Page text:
West was attracted to bar owner Sawyer the first time they met, but the fifteen year age gap between them made Sawyer turn him down, repeatedly. The two decided to remain “just friends” yet West still has feelings for Sawyer, and sometimes the bartender even reconsiders his refusal to have a relationship. But when West's friends and coworkers at Four Bears Construction intervene to convince him to move on, the young man tries to date other people. Only, Sawyer can't seem to stop himself from sabotaging West's dates. When West helps Sawyer restore the old house he inherited from the former bar owner, it draws the two even closer together, and tests both their resolves to remain just friends.
By now in this series, we know how the general arc of these stories is going to go. The fun part is how they get there, and the interesting details that emerge about the two men. There is also the usual heaping helping of humor and funny situations.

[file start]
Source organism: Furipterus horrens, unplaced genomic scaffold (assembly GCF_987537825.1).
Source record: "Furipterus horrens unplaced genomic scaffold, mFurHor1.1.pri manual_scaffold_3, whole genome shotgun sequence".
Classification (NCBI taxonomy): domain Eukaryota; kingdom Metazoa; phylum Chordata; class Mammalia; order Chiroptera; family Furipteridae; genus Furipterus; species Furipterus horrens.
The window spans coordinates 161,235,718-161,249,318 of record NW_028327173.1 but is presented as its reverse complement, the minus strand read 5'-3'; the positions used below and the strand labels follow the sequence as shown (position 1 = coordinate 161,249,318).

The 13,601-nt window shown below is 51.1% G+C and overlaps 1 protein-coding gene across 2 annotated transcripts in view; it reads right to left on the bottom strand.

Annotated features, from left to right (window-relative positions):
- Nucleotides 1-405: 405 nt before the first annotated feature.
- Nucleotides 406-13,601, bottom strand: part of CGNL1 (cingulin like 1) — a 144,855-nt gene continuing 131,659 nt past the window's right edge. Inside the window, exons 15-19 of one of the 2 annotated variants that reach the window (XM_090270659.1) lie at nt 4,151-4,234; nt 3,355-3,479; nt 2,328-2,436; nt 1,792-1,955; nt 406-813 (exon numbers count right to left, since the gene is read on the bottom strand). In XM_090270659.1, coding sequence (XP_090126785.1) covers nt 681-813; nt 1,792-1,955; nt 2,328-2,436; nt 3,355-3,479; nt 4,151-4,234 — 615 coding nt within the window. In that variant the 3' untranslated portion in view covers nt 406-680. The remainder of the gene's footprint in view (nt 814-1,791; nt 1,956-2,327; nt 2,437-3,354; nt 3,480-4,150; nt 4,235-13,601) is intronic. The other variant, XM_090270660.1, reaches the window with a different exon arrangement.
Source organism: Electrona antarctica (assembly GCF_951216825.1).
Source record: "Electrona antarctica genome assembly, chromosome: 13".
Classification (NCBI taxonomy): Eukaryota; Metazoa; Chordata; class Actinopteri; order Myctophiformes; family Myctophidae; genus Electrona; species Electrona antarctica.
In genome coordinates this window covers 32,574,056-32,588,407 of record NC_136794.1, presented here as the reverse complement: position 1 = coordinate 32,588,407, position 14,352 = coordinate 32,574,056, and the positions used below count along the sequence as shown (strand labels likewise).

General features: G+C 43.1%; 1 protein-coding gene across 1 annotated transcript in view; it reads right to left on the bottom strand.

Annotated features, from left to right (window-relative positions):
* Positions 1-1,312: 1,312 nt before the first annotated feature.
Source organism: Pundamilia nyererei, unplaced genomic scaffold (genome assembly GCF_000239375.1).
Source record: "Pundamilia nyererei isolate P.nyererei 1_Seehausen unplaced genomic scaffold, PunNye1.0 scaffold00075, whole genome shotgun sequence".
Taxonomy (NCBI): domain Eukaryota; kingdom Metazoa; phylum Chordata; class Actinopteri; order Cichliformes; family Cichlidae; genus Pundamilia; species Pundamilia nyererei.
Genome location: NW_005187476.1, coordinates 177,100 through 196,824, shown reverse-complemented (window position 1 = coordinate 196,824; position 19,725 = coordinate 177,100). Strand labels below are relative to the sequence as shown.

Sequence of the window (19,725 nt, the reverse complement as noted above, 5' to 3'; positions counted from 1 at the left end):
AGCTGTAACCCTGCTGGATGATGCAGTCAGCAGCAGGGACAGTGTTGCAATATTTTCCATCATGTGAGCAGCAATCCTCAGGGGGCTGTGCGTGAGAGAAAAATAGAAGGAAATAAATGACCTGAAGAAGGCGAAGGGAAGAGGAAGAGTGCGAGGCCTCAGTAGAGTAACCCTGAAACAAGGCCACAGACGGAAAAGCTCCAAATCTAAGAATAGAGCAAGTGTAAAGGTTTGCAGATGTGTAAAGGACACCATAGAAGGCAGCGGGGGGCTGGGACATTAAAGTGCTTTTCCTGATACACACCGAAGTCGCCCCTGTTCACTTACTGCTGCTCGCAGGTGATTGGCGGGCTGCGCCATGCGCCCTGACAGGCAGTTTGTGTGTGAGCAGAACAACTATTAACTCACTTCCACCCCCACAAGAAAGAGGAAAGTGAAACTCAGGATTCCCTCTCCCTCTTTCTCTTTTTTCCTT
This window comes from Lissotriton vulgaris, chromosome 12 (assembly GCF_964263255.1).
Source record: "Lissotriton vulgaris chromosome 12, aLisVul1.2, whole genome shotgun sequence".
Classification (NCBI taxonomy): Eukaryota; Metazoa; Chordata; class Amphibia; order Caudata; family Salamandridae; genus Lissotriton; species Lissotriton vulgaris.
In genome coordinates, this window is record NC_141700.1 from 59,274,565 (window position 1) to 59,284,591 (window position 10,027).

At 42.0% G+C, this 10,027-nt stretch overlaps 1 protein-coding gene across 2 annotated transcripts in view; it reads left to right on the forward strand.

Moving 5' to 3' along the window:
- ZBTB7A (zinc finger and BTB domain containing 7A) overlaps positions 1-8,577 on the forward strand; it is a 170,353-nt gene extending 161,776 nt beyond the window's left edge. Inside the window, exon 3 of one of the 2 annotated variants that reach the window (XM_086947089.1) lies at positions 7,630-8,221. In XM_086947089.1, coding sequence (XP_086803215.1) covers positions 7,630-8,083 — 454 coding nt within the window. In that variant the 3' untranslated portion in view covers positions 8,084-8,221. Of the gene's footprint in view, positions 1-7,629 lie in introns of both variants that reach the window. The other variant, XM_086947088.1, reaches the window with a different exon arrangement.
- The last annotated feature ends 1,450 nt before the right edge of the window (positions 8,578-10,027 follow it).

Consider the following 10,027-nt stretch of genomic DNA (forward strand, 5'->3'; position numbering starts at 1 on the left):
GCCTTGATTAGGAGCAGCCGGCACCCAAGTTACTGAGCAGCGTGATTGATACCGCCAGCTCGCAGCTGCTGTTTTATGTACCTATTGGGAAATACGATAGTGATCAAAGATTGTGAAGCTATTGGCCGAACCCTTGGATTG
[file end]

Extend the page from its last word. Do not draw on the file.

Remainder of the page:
West was first introduced in the second book, Nailed, but hasn't played much of a role in the other books. He seems like a young man who in many ways is more mature than you would expect, even if Sawyer is refusing to acknowledge it. While he may not conform to our typical notion of a twenty-something person, West still comes across as very believable.
Sawyer has been a fixture at the bar where the guys hang out since the first book, but he hasn't played any significant role in the stories so far. I didn't find the explanation for Sawyer's rejection of West all that convincing, but it didn't make him any less believable of a character.
“Stud” is available from Amazon.